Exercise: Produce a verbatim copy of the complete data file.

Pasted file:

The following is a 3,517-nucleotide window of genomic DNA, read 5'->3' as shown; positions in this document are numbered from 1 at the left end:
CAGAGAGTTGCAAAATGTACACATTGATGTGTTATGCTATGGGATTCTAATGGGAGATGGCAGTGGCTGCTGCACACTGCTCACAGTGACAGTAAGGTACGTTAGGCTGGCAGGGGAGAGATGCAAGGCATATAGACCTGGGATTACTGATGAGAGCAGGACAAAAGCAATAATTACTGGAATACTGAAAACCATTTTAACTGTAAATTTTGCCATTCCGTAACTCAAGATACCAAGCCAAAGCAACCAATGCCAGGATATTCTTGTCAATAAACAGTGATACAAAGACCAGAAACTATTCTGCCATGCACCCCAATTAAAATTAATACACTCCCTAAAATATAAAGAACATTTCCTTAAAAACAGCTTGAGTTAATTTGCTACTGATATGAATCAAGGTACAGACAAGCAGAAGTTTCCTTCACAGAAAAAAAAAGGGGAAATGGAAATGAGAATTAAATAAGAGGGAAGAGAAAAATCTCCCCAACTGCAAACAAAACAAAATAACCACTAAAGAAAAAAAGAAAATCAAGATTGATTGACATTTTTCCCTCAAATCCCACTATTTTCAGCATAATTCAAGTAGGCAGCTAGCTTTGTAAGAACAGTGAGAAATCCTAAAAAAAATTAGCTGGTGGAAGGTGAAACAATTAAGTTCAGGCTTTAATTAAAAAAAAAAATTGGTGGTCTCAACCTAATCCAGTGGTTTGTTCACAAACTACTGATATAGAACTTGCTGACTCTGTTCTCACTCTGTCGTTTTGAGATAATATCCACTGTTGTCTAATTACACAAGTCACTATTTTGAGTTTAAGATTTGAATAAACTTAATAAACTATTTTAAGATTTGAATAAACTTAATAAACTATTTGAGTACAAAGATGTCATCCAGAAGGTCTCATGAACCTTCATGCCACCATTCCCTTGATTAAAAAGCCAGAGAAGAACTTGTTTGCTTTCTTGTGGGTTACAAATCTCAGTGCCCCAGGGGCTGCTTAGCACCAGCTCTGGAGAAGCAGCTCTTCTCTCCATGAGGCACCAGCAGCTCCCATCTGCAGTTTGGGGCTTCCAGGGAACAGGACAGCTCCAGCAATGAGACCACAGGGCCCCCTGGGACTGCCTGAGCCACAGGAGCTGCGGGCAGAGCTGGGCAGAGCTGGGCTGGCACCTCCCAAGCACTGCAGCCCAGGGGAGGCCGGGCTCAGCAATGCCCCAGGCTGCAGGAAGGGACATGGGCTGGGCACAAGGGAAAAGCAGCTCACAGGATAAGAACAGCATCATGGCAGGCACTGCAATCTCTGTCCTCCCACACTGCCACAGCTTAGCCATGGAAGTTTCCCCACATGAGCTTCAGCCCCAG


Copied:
The following is a 3,517-nucleotide window of genomic DNA, read 5'->3' as shown; positions in this document are numbered from 1 at the left end:
CAGAGAGTTGCAAAATGTACACATTGATGTGTTATGCTATGGGATTCTAATGGGAGATGGCAGTGGCTGCTGCACACTGCTCACAGTGACAGTAAGGTACGTTAGGCTGGCAGGGGAGAGATGCAAGGCATATAGACCTGGGATTACTGATGAGAGCAGGACAAAAGCAATAATTACTGGAATACTGAAAACCATTTTAACTGTAAATTTTGCCATTCCGTAACTCAAGATACCAAGCCAAAGCAACCAATGCCAGGATATTCTTGTCAATAAACAGTGATACAAAGACCAGAAACTATTCTGCCATGCACCCCAATTAAAATTAATACACTCCCTAAAATATAAAGAACATTTCCTTAAAAACAGCTTGAGTTAATTTGCTACTGATATGAATCAAGGTACAGACAAGCAGAAGTTTCCTTCACAGAAAAAAAAAGGGGAAATGGAAATGAGAATTAAATAAGAGGGAAGAGAAAAATCTCCCCAACTGCAAACAAAACAAAATAACCACTAAAGAAAAAAAGAAAATCAAGATTGATTGACATTTTTCCCTCAAATCCCACTATTTTCAGCATAATTCAAGTAGGCAGCTAGCTTTGTAAGAACAGTGAGAAATCCTAAAAAAAATTAGCTGGTGGAAGGTGAAACAATTAAGTTCAGGCTTTAATTAAAAAAAAAAATTGGTGGTCTCAACCTAATCCAGTGGTTTGTTCACAAACTACTGATATAGAACTTGCTGACTCTGTTCTCACTCTGTCGTTTTGAGATAATATCCACTGTTGTCTAATTACACAAGTCACTATTTTGAGTTTAAGATTTGAATAAACTTAATAAACTATTTTAAGATTTGAATAAACTTAATAAACTATTTGAGTACAAAGATGTCATCCAGAAGGTCTCATGAACCTTCATGCCACCATTCCCTTGATTAAAAAGCCAGAGAAGAACTTGTTTGCTTTCTTGTGGGTTACAAATCTCAGTGCCCCAGGGGCTGCTTAGCACCAGCTCTGGAGAAGCAGCTCTTCTCTCCATGAGGCACCAGCAGCTCCCATCTGCAGTTTGGGGCTTCCAGGGAACAGGACAGCTCCAGCAATGAGACCACAGGGCCCCCTGGGACTGCCTGAGCCACAGGAGCTGCGGGCAGAGCTGGGCAGAGCTGGGCTGGCACCTCCCAAGCACTGCAGCCCAGGGGAGGCCGGGCTCAGCAATGCCCCAGGCTGCAGGAAGGGACATGGGCTGGGCACAAGGGAAAAGCAGCTCACAGGATAAGAACAGCATCATGGCAGGCACTGCAATCTCTGTCCTCCCACACTGCCACAGCTTAGCCATGGAAGTTTCCCCACATGAGCTTCAGCCCCAG